This is the last post in my recent series on my site’s redesign. In this post, I intend to share the technology choices I made for the new site redesign. If you’re interested you could read about my decisions on layout and typography for the redesign.
Content Management System or lack thereof
Now you might be thinking, that’s all fine and dandy, but what’s so great about static files and no databases? My response would be, “No worries :)”. What I mean by this is, since I don’t have to worry about any databases or software running my site, I don’t have to worry about updates, viruses or ever losing my data. I can simply focus on designing a great experience for my audience and writing great content.
My entire site, is versioned on GitHub and weighs-in less than 5 MB. Because it is versioned, I don’t ever have to worry about losing years worth of writings. Another benefit in building my site in Jekyll, the resources needed to run the site are very little. This site is running on a VPS at DigitalOcean and all it needs is an nginx server. Since there is no querying a database, this makes the site snappy and fast.
If you’ve never heard of or used Jekyll, I can’t recommend it enough. I love it so much, I’m writing a book on how to build websites with Jekyll.
I’ve never enjoyed building sites with CSS libraries like Foundation or Bootstrap. I always thought they were overkill and too much overhead to learn to be productive. A few years back, I stumbled upon modular CSS and fell in love with it. The library that I use is based off of modular CSS and it is called, Basscss by Brent Jackson. I’ve been following Brent’s work for some time and have been impressed with his other projects.
When Brent released, Basscss, I was sold on it. CSS has a lot of bad rap with developers. Most of the time, the heat comes from the fact that CSS could get a bit out of hand and thus making it unwieldy to manage. Not to mention, class names that often times have no meaning whatsoever.
With a library like Basscss, each class name is concise and easy to memorize. The classes are often single purpose in nature so it makes them easy to combine without any unintentional side effects. You can look at an element, see what classes have been applied to it and almost immediately know what it is doing, without having to track down its corresponding style declaration in a stylesheet.
Let me give you an example.
<a href="#" class="btn btn-primary bg-red px2">Click me</a>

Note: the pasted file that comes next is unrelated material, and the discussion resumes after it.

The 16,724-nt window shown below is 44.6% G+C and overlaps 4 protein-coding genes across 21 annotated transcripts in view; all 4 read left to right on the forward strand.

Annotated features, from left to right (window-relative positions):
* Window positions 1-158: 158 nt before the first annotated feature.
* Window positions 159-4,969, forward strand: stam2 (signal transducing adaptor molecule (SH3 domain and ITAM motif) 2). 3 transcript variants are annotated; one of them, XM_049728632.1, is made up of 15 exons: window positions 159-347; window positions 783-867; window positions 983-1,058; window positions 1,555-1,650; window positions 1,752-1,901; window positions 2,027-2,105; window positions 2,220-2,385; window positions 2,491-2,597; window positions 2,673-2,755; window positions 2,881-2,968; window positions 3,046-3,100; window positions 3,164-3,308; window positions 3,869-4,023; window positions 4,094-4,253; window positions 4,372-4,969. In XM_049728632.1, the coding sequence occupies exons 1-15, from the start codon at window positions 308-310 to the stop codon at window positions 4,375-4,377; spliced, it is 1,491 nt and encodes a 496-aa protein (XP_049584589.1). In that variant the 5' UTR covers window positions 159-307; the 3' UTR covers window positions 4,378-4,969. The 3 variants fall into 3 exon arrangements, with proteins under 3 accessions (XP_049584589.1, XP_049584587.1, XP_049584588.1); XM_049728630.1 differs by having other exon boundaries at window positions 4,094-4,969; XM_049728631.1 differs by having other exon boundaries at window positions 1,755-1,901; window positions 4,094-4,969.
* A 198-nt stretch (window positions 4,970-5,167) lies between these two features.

The above link element has
.btn-primary declared. Immediately, I know that some button-like visual properties were applied from the library. Properties like rounded corners, slightly bolded text and a hover and active state. From there I know that the button is red because of
.bg-red. In Basscss, all colors that start with the
.bg- prefix applies the corresponding color to the
background-color property. Finally,
.px2 tells me that there is a padding of 1rem applied along the x-axis meaning the left and right. Since
p stands for padding,
x in the context of padding means padding-left and padding-right and
2 is 2 * 0.5rem.
Ever since I became a devout user of Jekyll, I’ve hosted the site on GitHub Pages. Pages makes it super easy to deploy static sites, with your own custom domain and on their servers, completely free. If you already have your site’s codebase on GitHub, Pages might be a good option for you.
Simply doing a
git push would not only save my updates to GitHub and it those changes were almost immediately reflected on the site. Super easy and convenient.
Currently, my site isn’t hosted on GitHub Pages anymore. It is hosted on a VPS from DigitalOcean. Although I don’t have the convenience of GitHub Pages and I had to learn a lot about server setup to get the VPS up and running for my site, I’m gaining the ability to serve my site over SSL on a custom domain. I haven’t implemented SSL yet on the site, but it is something I plan on doing in the future.
Since I’ve used DigitalOcean in the past, the interface was familiar and I had some left over credit to run the server for a few months completely free. Otherwise, paying $5 a month for a VPS is cheap.
This post concludes my series on covering my site’s redesign. I’m sure there are some other tech considerations that went into this site that I’m not covering but what I’ve shared above covers the bulk of what keeps this site ticking. If you have any questions on anything, feel free to let me know and I’d love to share what I can.
As far as when the new site will be posted, I’m hoping before the end of the month. Thanks for following along.